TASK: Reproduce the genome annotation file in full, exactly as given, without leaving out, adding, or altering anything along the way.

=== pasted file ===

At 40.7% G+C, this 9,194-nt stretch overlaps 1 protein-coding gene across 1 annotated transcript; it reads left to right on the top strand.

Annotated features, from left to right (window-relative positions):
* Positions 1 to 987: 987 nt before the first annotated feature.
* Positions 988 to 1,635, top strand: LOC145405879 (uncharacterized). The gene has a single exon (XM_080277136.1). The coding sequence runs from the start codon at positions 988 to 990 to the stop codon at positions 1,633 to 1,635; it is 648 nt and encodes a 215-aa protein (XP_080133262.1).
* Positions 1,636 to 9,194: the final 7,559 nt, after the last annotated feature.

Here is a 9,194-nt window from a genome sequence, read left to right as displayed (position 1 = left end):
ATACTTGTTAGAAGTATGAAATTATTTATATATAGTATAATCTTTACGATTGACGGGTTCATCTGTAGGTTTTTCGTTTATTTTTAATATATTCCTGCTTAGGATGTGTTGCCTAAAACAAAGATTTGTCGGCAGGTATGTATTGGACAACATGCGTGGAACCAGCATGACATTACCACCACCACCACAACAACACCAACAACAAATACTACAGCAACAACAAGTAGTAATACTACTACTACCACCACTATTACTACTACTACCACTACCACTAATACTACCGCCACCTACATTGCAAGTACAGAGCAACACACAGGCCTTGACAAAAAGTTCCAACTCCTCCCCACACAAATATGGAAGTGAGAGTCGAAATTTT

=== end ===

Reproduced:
At 40.7% G+C, this 9,194-nt stretch overlaps 1 protein-coding gene across 1 annotated transcript; it reads left to right on the top strand.

Annotated features, from left to right (window-relative positions):
* Positions 1 to 987: 987 nt before the first annotated feature.
* Positions 988 to 1,635, top strand: LOC145405879 (uncharacterized). The gene has a single exon (XM_080277136.1). The coding sequence runs from the start codon at positions 988 to 990 to the stop codon at positions 1,633 to 1,635; it is 648 nt and encodes a 215-aa protein (XP_080133262.1).
* Positions 1,636 to 9,194: the final 7,559 nt, after the last annotated feature.

Here is a 9,194-nt window from a genome sequence, read left to right as displayed (position 1 = left end):
ATACTTGTTAGAAGTATGAAATTATTTATATATAGTATAATCTTTACGATTGACGGGTTCATCTGTAGGTTTTTCGTTTATTTTTAATATATTCCTGCTTAGGATGTGTTGCCTAAAACAAAGATTTGTCGGCAGGTATGTATTGGACAACATGCGTGGAACCAGCATGACATTACCACCACCACCACAACAACACCAACAACAAATACTACAGCAACAACAAGTAGTAATACTACTACTACCACCACTATTACTACTACTACCACTACCACTAATACTACCGCCACCTACATTGCAAGTACAGAGCAACACACAGGCCTTGACAAAAAGTTCCAACTCCTCCCCACACAAATATGGAAGTGAGAGTCGAAATTTT